Why Hiring Veterans is Good for Business

Learn how your organization can be more veteran-friendly.
By: | November 12, 2018 • 3 min read

About 10 years ago, Sue Bhatia encountered a man standing on a street corner holding a sign that read: “War veteran. Need a job.”

Bhatia, founder and chairwoman of Rose International, a workforce and technology-solutions company, says her company has long hired veterans, but the chance encounter a decade ago had a “profound impact” on her. “I started thinking about how Rose could connect veterans with great employment opportunities so that they might avoid less fortunate means,” she says.

That idea evolved into Deployment to Employment, which provides veterans with workshops, recruitment opportunities and training to help ease them back into civilian working life. Resume-building and writing workshops have been held in Texas, Georgia and Missouri, and Rose is expanding the effort to California in 2019 and several other states by the following year.

Since Rose launched the initiative three years ago, it has helped 800 veterans find work.

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Unemployment among veterans is an ongoing epidemic. According to the U.S. Bureau of Labor Statistics, there were 370,000 unemployed veterans last year, the majority of whom are between 25-54—prime working years. Bhatia notes that un- or underemployment among veterans can cause a spiral into homelessness and substance abuse—issues aggravated by inadequate healthcare, PTSD or a lack of affordable housing.

“Often, military schooling and education qualifications don’t necessarily translate into normal education criteria,” she adds. “In addition to this, if a position in the military included combat or field experience, it is challenging to translate that onto a resume for a managerial position. These put veterans at a disadvantage when submitting their resumes for jobs, even when they are highly qualified.”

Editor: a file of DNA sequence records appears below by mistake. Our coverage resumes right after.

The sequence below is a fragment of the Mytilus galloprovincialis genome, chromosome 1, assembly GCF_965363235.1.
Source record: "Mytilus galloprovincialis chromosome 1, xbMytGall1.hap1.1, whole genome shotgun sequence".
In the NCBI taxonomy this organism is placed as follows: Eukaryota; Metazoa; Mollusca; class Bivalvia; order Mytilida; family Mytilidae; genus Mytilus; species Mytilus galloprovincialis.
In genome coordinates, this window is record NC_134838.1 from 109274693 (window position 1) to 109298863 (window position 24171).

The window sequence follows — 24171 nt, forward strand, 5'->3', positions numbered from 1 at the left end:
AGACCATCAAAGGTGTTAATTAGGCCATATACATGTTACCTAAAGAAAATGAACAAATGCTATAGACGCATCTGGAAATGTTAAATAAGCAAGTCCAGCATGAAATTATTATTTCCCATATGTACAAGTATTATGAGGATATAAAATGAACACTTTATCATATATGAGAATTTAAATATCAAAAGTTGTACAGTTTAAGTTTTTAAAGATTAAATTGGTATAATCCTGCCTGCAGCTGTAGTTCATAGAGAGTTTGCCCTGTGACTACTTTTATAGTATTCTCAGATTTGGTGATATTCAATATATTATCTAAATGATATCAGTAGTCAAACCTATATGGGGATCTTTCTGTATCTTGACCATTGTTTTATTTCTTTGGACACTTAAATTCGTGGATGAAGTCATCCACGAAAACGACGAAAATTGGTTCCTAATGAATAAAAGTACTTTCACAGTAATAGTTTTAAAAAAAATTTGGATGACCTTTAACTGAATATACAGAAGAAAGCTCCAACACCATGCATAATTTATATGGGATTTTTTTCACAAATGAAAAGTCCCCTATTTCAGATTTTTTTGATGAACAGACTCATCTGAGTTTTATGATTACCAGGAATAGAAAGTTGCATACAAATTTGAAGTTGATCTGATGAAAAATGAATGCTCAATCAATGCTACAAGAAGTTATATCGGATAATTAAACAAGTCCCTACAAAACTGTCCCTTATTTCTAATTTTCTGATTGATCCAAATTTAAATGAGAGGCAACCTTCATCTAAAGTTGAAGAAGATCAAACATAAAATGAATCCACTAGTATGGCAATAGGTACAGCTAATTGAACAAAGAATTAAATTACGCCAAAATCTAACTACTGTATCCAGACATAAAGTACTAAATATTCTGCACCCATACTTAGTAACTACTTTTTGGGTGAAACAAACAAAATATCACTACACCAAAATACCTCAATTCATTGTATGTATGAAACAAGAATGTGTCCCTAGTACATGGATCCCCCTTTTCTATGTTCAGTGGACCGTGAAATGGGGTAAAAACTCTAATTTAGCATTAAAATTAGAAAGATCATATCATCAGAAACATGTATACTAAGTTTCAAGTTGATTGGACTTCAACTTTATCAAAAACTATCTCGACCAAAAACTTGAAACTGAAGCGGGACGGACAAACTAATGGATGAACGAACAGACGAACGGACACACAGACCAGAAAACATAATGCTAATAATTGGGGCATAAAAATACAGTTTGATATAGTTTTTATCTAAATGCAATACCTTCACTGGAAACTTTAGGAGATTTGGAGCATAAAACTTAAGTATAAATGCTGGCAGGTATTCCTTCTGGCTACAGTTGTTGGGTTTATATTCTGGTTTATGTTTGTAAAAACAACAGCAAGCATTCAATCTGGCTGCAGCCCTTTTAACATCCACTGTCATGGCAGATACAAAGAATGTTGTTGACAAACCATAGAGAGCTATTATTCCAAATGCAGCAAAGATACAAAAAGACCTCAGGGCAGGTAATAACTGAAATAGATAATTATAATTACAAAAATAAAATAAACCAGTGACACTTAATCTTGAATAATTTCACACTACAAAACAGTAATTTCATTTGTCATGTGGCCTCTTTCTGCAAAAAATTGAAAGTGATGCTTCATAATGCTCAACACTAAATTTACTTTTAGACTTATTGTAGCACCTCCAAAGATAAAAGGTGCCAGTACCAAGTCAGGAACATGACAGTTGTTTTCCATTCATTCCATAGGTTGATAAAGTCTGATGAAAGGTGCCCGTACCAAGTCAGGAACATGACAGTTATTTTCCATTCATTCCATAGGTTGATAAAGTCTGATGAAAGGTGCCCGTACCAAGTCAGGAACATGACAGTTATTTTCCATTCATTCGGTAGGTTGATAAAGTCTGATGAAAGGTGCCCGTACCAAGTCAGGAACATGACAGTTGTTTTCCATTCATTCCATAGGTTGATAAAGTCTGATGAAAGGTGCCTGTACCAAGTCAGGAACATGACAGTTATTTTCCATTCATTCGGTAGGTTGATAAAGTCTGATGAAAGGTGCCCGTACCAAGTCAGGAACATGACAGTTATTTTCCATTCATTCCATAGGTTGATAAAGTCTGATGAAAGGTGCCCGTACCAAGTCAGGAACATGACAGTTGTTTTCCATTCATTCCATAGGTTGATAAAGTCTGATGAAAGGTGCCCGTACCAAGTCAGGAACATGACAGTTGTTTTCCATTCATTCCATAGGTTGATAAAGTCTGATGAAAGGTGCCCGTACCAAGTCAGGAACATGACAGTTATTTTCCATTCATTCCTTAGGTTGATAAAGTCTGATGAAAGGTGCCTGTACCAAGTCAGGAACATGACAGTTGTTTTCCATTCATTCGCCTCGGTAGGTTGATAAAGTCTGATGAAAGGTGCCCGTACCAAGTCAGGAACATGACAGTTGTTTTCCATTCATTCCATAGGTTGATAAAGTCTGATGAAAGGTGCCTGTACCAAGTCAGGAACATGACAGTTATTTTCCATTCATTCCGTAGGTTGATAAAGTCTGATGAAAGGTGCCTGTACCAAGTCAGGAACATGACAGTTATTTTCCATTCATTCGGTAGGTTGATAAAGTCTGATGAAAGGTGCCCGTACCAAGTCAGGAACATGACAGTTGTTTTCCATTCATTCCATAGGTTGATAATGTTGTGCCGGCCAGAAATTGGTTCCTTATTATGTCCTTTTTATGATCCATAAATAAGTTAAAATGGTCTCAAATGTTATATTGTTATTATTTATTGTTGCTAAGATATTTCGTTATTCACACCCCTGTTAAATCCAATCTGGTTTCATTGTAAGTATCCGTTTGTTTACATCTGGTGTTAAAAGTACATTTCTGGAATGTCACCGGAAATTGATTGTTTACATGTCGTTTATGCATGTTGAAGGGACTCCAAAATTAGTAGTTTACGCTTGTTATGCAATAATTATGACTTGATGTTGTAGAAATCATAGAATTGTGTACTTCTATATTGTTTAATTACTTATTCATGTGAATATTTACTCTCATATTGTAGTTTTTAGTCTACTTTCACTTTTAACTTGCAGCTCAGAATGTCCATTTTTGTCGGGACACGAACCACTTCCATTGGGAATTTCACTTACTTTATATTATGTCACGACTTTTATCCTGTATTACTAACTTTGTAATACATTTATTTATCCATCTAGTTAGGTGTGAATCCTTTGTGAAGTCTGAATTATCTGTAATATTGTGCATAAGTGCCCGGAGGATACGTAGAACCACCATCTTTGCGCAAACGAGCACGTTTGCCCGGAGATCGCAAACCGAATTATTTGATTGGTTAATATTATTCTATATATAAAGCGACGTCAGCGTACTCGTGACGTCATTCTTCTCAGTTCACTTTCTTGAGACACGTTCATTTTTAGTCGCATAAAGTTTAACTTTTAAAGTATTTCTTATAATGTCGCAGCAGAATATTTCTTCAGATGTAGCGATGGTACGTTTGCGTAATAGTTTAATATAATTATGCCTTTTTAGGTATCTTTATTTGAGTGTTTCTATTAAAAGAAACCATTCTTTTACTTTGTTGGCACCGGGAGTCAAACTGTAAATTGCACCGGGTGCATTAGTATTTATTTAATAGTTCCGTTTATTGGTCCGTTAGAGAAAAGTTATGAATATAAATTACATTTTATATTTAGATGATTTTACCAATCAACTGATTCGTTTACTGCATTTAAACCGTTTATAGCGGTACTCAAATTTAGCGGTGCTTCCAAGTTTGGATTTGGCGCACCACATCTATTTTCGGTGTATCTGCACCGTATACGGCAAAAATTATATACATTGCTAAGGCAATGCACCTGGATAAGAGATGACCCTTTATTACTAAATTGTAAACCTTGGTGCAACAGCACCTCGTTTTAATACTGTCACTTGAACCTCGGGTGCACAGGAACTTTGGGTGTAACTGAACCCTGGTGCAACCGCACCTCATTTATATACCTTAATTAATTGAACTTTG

Though each vet the firm has worked with has a unique story, many have encountered employers that fail to understand how their military experience has equipped them with a well-rounded skill set. Many of the strengths veterans develop during their service are “intangibles,” Bhatia notes, which may be hard to convey on a resume—but are essential to workplace success: leadership and teamwork abilities, attention to detail and ability to work under pressure, for instance.

The D2E Veteran Employment Specialists team—comprised of military vets, reservists and family members of military members—helps veterans understand and emphasize their unique contributions.

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“We have the privilege and honor of building a team whose firsthand knowledge and experience bring a unique perspective in assisting veterans in overcoming employment needs and challenges many veterans face,” Bhatia says.

Veterans hired through D2E have largely obtained IT positions (59 percent), specifically as desktop engineers (24 percent), Bhatia says, though the firm has connected vets with a wide variety of positions across industries.  

Bhatia says she is encouraged that more organizations are beginning to recognize the vital role veterans can play in their workforce. For those journeying down this path, she advises them to ensure a well-rounded approach—such as online-hiring materials directed toward veteran applicants; training or other workshops customized for veterans; mentor programs for veteran hires to provide ongoing support; and volunteer opportunities to encourage employees to give back to the veteran community.

“Through their technical training and experience while serving in the military, [veterans] are disciplined, eager to take on challenges, organized, excellent team members, leaders and problem solvers,” Bhatia says. “Our veterans at Rose are honorable and loyal employees with great character, ambition and drive.”

 

 

Jen Colletta is managing editor at HRE. She earned bachelor's and master's degrees in writing from La Salle University in Philadelphia and spent 10 years as a newspaper reporter and editor before joining HRE. She can be reached at [email protected]

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